We Need Political Correctness in Politics
Written By Maddy Crehan
Now that Donald Trump will soon officially be President of the United States of America, there are a few things we need to watch out for. Respect towards women is likely to decline. Denial of climate change is likely to increase. And political correctness will be seen more and more as ‘censorship’ rather than a progressive tool used to advance the intelligence and diversity of our society.
Political correctness is defined as:
“The avoidance of forms of expression or action that are perceived to exclude, marginalise, or insult groups of people who are socially disadvantaged or discriminated against.”
Correct me if I’m wrong but making an effort to include and respect others seems like a perfectly reasonable and rational way to live in our diverse and ever-evolving world. Therefore I find it terrifying that the new leader of arguably the most powerful government in the world recently stated “I refuse to be politically correct”. And what is perhaps even more worrying is the number of people who are supporting and mirroring this declaration.
Fox News host Megyn Kelly asked Trump how he would answer the charge that he was ‘part of the war on women’. Kelly stated “You’ve called women you don’t like ‘fat pigs’, ‘dogs’, ‘slobs’, and ‘disgusting animals'”, to which Trump responded “I think the big problem this country has is being politically correct” (to audience applause). Not only did he fail to deny or apologise for saying such offensive things, but he implied that he should be allowed to degrade women without scrutiny. And the number of admiring followers he is gaining shows how just rapidly and far sexism is spreading.
In June 2015, NBC, the network that aired his reality show The Apprentice, announced that it was ending its relationship with him after Trump referred to Mexicans as “rapists”. Trump’s team responded by saying that “NBC is weak, and like everybody else is trying to be politically correct.” The labeling of an entire population of people, whatever the label, is racist. Calling an entire race of people ‘rapists’ is barbaric. It is not just ‘politically correct’ to call out such hate speech; it is vital in maintaining a just and civil society.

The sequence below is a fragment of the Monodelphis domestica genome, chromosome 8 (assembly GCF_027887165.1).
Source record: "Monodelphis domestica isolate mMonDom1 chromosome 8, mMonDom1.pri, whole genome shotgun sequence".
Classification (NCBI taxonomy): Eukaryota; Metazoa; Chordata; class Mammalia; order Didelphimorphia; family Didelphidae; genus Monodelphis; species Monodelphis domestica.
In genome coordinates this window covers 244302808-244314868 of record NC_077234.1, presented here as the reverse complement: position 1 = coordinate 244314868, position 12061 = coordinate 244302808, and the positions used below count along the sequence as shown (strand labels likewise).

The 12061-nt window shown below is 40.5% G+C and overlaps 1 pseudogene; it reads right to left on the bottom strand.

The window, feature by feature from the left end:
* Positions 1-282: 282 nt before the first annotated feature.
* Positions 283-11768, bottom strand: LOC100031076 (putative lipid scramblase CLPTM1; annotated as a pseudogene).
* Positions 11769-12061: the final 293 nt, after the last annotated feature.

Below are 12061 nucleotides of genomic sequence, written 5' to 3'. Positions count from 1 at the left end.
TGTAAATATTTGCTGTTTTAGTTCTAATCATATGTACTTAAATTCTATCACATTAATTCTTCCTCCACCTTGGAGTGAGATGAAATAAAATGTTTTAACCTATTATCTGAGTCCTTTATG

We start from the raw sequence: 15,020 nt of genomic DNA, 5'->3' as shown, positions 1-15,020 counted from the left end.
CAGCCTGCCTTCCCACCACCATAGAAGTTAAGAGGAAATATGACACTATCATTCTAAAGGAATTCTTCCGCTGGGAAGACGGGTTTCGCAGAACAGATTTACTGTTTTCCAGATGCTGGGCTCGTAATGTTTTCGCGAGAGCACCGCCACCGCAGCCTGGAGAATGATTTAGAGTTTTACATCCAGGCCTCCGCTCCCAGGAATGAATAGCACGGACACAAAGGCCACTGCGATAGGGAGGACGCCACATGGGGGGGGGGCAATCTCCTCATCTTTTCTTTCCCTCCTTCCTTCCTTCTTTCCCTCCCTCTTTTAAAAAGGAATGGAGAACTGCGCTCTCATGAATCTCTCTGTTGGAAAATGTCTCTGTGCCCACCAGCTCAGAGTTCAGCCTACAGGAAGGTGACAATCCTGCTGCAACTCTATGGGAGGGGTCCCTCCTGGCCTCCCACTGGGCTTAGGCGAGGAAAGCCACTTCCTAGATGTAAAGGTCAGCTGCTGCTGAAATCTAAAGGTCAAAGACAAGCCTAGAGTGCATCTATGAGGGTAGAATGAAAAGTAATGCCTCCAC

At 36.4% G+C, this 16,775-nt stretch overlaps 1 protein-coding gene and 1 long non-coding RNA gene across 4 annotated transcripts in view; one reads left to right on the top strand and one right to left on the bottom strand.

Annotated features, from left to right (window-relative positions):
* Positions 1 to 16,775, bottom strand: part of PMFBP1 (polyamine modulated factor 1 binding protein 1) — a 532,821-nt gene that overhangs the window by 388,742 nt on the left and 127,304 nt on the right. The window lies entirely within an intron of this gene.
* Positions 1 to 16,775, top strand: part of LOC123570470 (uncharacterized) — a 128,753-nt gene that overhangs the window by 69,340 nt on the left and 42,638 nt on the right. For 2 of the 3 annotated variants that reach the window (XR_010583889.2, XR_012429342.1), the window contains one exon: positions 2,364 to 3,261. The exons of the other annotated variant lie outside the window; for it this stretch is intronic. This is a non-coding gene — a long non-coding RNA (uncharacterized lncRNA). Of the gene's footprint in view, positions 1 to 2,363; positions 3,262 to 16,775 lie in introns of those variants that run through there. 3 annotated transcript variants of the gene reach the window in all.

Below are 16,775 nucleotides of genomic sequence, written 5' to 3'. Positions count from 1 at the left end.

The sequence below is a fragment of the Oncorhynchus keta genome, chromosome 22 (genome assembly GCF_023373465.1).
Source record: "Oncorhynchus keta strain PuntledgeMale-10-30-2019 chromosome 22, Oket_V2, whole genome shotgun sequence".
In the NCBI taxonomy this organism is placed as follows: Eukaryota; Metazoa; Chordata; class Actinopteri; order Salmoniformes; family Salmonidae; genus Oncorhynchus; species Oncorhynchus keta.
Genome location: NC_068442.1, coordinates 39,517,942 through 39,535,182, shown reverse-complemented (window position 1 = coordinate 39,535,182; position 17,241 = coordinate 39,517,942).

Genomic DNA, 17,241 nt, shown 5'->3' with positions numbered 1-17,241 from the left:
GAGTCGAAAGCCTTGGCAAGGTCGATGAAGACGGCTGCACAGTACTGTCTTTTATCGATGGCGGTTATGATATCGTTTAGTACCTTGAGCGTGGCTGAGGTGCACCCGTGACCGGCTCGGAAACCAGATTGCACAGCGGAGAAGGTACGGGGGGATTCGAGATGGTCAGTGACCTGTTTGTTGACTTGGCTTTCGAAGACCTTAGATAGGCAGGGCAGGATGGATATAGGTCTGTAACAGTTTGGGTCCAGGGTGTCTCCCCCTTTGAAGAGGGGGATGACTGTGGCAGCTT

The hypocrisy of someone complaining about being silenced, while addressing an audience of hundreds of millions of people, and holding one of the most powerful positions in the world, is pretty ridiculous. In fact it is often those who hold positions of privilege who are opposed to being politically correct, for fear of change. But allowing someone the right to be respected and not discriminated against does not threaten the rights of those more privileged. For example women gaining the rights they deserve does not take away the rights of men. It equals them.
A common argument against the use of political correctness is that is it threatens freedom of speech. Yet the very purpose of political correctness is to allow for everyone to have an equal voice and place in society. A politically incorrect statement is often used as a way of silencing, excluding or offending an already marginalised group. Rejecting these offensive comments allows for more thoughtful and inclusive discussion. Political correctness does not restrict conversation; it expands it.
We are incredibly lucky to be living in a nation that values freedom of speech. But this does not grant us the right to use our speech to offend another. Australian law currently declares that “everyone shall have the right to freedom of expression” but is “subject to certain restrictions” such as “respect of the rights or reputations of others” and “protection of national security or of public order, or of public health or morals”.
The term political correctness has been so overused in politics lately that it’s meaning has been completely warped. To be politically correct simply means to be mindful with your statements in order to prevent offending or disrespecting someone. It is used in conversations regarding countless issues such as women’s rights, racial discrimination, religious beliefs; all things that should not be politicised in the first place. Perhaps the word political is misplaced; maybe we should view it as being “ethically correct”.
The reason these restrictions are in place is because language is incredibly powerful. Hate speech fuels more hate speech. Everyone has the right to an opinion, sure, but if that opinion is intended to exclude, discriminate or harm another individual or group, it has no place in civilised conversation, let alone in global political debate.
Our world is constantly becoming more progressive and aware of it’s diversity, which is an amazing thing. Unfortunately with change often comes resistance. We are at a strange point in time where seemingly the more progress we make in terms of equality, acceptance and respect, the more backlash there is from conservatives. Political correctness is not a conspiracy. It is not an attempt to censor people, but in fact quite the opposite. It allows conversation to grow by including more voices.
So in this post-Trump life, keep up the good fight for progress and equality. Be mindful in your discussions and listen to those around you. And let’s create a more ethically correct world.
Maddy regularly writes for Rosie, and is passionate about music, history, art and gender equality.
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